- This album was a mix of the classic Purple sound and an attempt at a contemporary tone. “The House of Blue Light was a weird album and hard to put together,” keyboardist Jon Lord told Modern Keyboard. “We made the massive mistake of trying to make our music current. We discovered that people didn’t want us to that. They wanted us to do what we do best.”Lord is responsible for many of the high points on the record. His playing is such a part of the signature Deep Purple style, and on tracks like lead single “Call of the Wild” and the rollicking album closer “Dead or Alive,” he’s doing much of the heavy lifting.Guitarist Ritchie Blackmore certainly doesn’t slouch, breaking out memorable riffs on “The Unwritten Law” and “Mad Dog,” along with wiry solos on “The Spanish Archer” and “Strangeways.” But The House of Blue Light as a whole is hardly a guitar album like the band’s watershed moments Machine Head and Deep Purple in Rock.Frontman Ian Gillan is in fine form vocally, even if his lyrics are a bit heavy-handed. “Mitzi Dupree,” for instance, blunders down the familiar path of Grand Funk Railroad’s “We’re an American Band” and Purple’s own “Knocking at Your Back Door” in being about a woman with crude talents, in this case involving ping-pong balls. Gillan disliked “Dead or Alive”. “I’m pretty pleased with it,” the singer conceded. “I would say delighted, but I won’t because I feel there should only be eight tracks on it. Still, it is a good album overall.”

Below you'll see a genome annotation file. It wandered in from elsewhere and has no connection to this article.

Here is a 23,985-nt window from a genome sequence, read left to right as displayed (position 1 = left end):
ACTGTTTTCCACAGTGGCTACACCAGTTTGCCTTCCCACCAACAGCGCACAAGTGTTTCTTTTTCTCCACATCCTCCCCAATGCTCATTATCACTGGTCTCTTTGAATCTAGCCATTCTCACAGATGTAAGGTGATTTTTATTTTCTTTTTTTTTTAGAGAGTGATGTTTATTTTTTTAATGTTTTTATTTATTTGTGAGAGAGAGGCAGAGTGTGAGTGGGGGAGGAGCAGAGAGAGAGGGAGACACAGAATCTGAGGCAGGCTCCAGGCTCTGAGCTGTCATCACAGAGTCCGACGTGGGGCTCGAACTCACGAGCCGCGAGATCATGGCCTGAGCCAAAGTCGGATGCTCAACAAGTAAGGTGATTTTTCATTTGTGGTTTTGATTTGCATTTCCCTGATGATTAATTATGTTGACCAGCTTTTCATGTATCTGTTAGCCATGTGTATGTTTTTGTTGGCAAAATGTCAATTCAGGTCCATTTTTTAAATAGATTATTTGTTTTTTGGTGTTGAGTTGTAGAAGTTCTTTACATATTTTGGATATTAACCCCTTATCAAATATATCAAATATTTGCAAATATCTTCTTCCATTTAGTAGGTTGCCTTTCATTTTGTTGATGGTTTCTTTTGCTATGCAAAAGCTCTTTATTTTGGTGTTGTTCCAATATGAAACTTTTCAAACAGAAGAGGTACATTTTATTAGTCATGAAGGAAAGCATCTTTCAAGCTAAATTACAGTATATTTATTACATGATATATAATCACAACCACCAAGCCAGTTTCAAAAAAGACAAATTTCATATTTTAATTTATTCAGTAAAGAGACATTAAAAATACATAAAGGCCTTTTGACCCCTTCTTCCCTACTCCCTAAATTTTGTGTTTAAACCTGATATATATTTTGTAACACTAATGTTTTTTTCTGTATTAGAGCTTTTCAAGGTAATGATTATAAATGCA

5.0 out of 5 stars “Blue Light”: a Blue Print For What Should Have Been a Hit,
If you’re looking to absorb some more of Deep Purples rib-crunching, dramatic hard rock, but want something that hasn’t been as endlessly re-released on compilations or on classic rock radio lately, “The House Of Blue Light” is an ideal find.